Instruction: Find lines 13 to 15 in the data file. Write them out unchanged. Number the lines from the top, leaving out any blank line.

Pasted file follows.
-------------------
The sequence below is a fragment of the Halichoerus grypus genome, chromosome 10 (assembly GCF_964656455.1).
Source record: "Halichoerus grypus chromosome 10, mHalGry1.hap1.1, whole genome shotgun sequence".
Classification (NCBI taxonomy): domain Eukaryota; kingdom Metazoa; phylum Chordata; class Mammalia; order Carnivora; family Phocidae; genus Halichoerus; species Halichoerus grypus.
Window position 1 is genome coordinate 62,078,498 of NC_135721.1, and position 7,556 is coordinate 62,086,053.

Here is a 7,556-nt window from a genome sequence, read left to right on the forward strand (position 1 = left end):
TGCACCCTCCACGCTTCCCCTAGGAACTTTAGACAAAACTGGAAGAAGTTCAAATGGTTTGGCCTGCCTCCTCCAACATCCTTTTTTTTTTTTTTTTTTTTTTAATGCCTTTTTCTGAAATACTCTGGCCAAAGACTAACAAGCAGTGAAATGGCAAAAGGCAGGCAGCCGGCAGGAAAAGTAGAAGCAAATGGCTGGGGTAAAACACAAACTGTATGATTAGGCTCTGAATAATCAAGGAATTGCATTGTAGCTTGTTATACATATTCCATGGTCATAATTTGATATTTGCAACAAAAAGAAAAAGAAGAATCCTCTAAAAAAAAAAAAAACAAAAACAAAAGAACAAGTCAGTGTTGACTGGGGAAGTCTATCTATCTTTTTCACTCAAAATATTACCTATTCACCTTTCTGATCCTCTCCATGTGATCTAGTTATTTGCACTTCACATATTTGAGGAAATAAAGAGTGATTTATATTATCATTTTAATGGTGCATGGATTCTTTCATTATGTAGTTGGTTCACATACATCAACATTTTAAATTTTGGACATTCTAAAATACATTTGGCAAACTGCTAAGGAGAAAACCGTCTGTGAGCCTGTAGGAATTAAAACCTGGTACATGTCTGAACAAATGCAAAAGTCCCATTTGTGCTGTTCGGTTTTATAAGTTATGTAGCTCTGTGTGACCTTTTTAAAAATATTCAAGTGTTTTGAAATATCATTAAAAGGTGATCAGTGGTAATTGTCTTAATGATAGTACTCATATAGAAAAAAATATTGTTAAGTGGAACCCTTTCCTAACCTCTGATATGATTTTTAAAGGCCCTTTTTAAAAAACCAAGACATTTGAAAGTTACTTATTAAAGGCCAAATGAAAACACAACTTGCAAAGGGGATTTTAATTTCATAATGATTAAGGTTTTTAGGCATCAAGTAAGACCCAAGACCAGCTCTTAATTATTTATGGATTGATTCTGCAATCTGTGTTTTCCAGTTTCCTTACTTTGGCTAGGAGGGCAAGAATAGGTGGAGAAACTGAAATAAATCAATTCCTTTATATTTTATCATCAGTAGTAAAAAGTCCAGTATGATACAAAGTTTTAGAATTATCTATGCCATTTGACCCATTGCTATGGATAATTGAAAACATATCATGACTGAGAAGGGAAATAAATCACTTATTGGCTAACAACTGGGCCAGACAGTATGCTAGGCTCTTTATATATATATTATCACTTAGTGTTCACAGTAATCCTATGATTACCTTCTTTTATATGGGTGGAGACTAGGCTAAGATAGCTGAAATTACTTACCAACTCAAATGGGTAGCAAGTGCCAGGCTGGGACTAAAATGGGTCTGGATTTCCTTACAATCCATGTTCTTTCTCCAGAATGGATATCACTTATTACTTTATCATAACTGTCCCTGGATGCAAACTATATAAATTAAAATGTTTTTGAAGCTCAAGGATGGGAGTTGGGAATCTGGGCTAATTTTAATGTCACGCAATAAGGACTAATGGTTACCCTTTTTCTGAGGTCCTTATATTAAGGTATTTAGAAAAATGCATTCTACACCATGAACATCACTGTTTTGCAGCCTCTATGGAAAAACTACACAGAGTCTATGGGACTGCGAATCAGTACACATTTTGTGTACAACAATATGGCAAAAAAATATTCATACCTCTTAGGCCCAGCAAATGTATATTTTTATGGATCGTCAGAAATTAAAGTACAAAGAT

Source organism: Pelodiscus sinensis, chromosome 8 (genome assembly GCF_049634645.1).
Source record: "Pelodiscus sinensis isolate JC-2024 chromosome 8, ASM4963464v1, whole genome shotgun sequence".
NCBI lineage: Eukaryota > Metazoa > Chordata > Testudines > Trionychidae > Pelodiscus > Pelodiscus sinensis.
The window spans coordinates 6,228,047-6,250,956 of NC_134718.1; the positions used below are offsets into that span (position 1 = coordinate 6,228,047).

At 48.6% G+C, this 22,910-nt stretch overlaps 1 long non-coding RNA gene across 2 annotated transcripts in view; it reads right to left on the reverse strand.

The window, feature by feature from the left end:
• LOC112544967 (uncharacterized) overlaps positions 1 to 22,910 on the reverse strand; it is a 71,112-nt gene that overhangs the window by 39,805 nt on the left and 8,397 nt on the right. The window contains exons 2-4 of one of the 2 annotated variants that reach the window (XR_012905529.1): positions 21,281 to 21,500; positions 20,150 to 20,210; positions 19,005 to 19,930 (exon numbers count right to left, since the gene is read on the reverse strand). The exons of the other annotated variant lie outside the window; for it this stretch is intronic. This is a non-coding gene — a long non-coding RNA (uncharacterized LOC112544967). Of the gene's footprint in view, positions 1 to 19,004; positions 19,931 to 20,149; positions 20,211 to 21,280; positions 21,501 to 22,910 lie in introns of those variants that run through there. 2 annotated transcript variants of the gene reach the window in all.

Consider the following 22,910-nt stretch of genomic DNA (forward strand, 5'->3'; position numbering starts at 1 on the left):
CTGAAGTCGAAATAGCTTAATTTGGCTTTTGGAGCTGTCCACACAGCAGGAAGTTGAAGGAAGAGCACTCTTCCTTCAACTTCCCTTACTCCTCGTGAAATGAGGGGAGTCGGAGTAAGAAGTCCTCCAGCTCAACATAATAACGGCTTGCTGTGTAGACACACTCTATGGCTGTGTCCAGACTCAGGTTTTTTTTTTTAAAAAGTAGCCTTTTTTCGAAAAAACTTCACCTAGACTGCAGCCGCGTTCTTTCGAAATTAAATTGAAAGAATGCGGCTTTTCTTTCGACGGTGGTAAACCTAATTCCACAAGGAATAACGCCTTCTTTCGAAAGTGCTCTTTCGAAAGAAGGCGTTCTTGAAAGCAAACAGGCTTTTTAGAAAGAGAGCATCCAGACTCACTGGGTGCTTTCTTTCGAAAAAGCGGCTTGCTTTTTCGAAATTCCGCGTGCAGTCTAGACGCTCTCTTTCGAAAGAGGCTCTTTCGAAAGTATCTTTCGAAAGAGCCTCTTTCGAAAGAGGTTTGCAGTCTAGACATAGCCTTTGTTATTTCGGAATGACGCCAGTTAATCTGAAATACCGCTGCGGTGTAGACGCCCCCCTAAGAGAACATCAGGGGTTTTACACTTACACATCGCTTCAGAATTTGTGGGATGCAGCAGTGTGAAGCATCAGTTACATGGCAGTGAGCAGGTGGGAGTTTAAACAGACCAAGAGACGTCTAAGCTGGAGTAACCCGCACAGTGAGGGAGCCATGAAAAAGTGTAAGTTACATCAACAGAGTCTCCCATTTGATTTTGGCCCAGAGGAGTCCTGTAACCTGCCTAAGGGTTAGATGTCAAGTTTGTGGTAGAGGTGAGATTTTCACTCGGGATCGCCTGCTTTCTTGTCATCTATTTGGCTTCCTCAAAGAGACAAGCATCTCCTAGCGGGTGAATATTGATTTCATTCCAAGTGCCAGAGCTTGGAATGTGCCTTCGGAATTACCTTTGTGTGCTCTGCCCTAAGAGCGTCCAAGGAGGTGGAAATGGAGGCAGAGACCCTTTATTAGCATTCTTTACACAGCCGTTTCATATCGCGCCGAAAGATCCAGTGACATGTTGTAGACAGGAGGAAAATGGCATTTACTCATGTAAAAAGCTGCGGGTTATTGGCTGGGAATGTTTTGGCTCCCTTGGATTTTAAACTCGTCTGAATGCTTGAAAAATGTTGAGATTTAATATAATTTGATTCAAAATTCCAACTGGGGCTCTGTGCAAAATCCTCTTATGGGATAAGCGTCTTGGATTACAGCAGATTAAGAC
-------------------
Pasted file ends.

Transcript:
• LOC112544967 (uncharacterized) overlaps positions 1 to 22,910 on the reverse strand; it is a 71,112-nt gene that overhangs the window by 39,805 nt on the left and 8,397 nt on the right. The window contains exons 2-4 of one of the 2 annotated variants that reach the window (XR_012905529.1): positions 21,281 to 21,500; positions 20,150 to 20,210; positions 19,005 to 19,930 (exon numbers count right to left, since the gene is read on the reverse strand). The exons of the other annotated variant lie outside the window; for it this stretch is intronic. This is a non-coding gene — a long non-coding RNA (uncharacterized LOC112544967). Of the gene's footprint in view, positions 1 to 19,004; positions 19,931 to 20,149; positions 20,211 to 21,280; positions 21,501 to 22,910 lie in introns of those variants that run through there. 2 annotated transcript variants of the gene reach the window in all.

Consider the following 22,910-nt stretch of genomic DNA (forward strand, 5'->3'; position numbering starts at 1 on the left):
CTGAAGTCGAAATAGCTTAATTTGGCTTTTGGAGCTGTCCACACAGCAGGAAGTTGAAGGAAGAGCACTCTTCCTTCAACTTCCCTTACTCCTCGTGAAATGAGGGGAGTCGGAGTAAGAAGTCCTCCAGCTCAACATAATAACGGCTTGCTGTGTAGACACACTCTATGGCTGTGTCCAGACTCAGGTTTTTTTTTTTAAAAAGTAGCCTTTTTTCGAAAAAACTTCACCTAGACTGCAGCCGCGTTCTTTCGAAATTAAATTGAAAGAATGCGGCTTTTCTTTCGACGGTGGTAAACCTAATTCCACAAGGAATAACGCCTTCTTTCGAAAGTGCTCTTTCGAAAGAAGGCGTTCTTGAAAGCAAACAGGCTTTTTAGAAAGAGAGCATCCAGACTCACTGGGTGCTTTCTTTCGAAAAAGCGGCTTGCTTTTTCGAAATTCCGCGTGCAGTCTAGACGCTCTCTTTCGAAAGAGGCTCTTTCGAAAGTATCTTTCGAAAGAGCCTCTTTCGAAAGAGGTTTGCAGTCTAGACATAGCCTTTGTTATTTCGGAATGACGCCAGTTAATCTGAAATACCGCTGCGGTGTAGACGCCCCCCTAAGAGAACATCAGGGGTTTTACACTTACACATCGCTTCAGAATTTGTGGGATGCAGCAGTGTGAAGCATCAGTTACATGGCAGTGAGCAGGTGGGAGTTTAAACAGACCAAGAGACGTCTAAGCTGGAGTAACCCGCACAGTGAGGGAGCCATGAAAAAGTGTAAGTTACATCAACAGAGTCTCCCATTTGATTTTGGCCCAGAGGAGTCCTGTAACCTGCCTAAGGGTTAGATGTCAAGTTTGTGGTAGAGGTGAGATTTTCACTCGGGATCGCCTGCTTTCTTGTCATCTATTTGGCTTCCTCAAAGAGACAAGCATCTCCTAGCGGGTGAATATTGATTTCATTCCAAGTGCCAGAGCTTGGAATGTGCCTTCGGAATTACCTTTGTGTGCTCTGCCCTAAGAGCGTCCAAGGAGGTGGAAATGGAGGCAGAGACCCTTTATTAGCATTCTTTACACAGCCGTTTCATATCGCGCCGAAAGATCCAGTGACATGTTGTAGACAGGAGGAAAATGGCATTTACTCATGTAAAAAGCTGCGGGTTATTGGCTGGGAATGTTTTGGCTCCCTTGGATTTTAAACTCGTCTGAATGCTTGAAAAATGTTGAGATTTAATATAATTTGATTCAAAATTCCAACTGGGGCTCTGTGCAAAATCCTCTTATGGGATAAGCGTCTTGGATTACAGCAGATTAAGAC